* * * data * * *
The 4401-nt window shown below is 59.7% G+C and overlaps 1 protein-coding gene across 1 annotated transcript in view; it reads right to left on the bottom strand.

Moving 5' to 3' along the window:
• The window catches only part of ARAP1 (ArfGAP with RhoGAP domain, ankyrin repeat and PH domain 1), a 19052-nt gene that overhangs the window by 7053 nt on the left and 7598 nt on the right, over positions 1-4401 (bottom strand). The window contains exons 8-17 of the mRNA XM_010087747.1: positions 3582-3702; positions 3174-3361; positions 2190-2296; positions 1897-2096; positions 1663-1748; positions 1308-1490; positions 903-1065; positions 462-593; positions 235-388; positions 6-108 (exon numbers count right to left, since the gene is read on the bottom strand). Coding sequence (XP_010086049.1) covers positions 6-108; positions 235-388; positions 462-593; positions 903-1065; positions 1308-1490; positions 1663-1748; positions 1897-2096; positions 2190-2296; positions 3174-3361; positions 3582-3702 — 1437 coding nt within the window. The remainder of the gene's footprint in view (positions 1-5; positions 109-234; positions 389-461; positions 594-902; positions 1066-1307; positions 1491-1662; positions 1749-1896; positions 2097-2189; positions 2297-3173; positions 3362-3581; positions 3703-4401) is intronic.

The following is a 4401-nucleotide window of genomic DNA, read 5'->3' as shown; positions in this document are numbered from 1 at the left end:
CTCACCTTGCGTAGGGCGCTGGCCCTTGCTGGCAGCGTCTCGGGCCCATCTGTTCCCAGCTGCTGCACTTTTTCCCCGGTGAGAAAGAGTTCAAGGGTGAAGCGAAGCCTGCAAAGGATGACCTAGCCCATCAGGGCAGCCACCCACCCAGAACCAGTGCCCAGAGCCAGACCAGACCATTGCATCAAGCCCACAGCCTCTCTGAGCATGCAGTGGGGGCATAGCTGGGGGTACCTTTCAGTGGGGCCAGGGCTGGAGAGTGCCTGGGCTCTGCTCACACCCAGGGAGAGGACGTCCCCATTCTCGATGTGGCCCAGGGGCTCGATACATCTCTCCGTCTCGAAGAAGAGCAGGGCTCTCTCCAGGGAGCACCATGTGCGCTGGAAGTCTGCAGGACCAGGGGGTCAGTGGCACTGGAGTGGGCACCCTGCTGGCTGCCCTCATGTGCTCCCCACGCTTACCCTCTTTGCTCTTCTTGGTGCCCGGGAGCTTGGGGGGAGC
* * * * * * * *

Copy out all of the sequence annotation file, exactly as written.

The 4401-nt window shown below is 59.7% G+C and overlaps 1 protein-coding gene across 1 annotated transcript in view; it reads right to left on the bottom strand.

Moving 5' to 3' along the window:
• The window catches only part of ARAP1 (ArfGAP with RhoGAP domain, ankyrin repeat and PH domain 1), a 19052-nt gene that overhangs the window by 7053 nt on the left and 7598 nt on the right, over positions 1-4401 (bottom strand). The window contains exons 8-17 of the mRNA XM_010087747.1: positions 3582-3702; positions 3174-3361; positions 2190-2296; positions 1897-2096; positions 1663-1748; positions 1308-1490; positions 903-1065; positions 462-593; positions 235-388; positions 6-108 (exon numbers count right to left, since the gene is read on the bottom strand). Coding sequence (XP_010086049.1) covers positions 6-108; positions 235-388; positions 462-593; positions 903-1065; positions 1308-1490; positions 1663-1748; positions 1897-2096; positions 2190-2296; positions 3174-3361; positions 3582-3702 — 1437 coding nt within the window. The remainder of the gene's footprint in view (positions 1-5; positions 109-234; positions 389-461; positions 594-902; positions 1066-1307; positions 1491-1662; positions 1749-1896; positions 2097-2189; positions 2297-3173; positions 3362-3581; positions 3703-4401) is intronic.

The following is a 4401-nucleotide window of genomic DNA, read 5'->3' as shown; positions in this document are numbered from 1 at the left end:
CTCACCTTGCGTAGGGCGCTGGCCCTTGCTGGCAGCGTCTCGGGCCCATCTGTTCCCAGCTGCTGCACTTTTTCCCCGGTGAGAAAGAGTTCAAGGGTGAAGCGAAGCCTGCAAAGGATGACCTAGCCCATCAGGGCAGCCACCCACCCAGAACCAGTGCCCAGAGCCAGACCAGACCATTGCATCAAGCCCACAGCCTCTCTGAGCATGCAGTGGGGGCATAGCTGGGGGTACCTTTCAGTGGGGCCAGGGCTGGAGAGTGCCTGGGCTCTGCTCACACCCAGGGAGAGGACGTCCCCATTCTCGATGTGGCCCAGGGGCTCGATACATCTCTCCGTCTCGAAGAAGAGCAGGGCTCTCTCCAGGGAGCACCATGTGCGCTGGAAGTCTGCAGGACCAGGGGGTCAGTGGCACTGGAGTGGGCACCCTGCTGGCTGCCCTCATGTGCTCCCCACGCTTACCCTCTTTGCTCTTCTTGGTGCCCGGGAGCTTGGGGGGAGC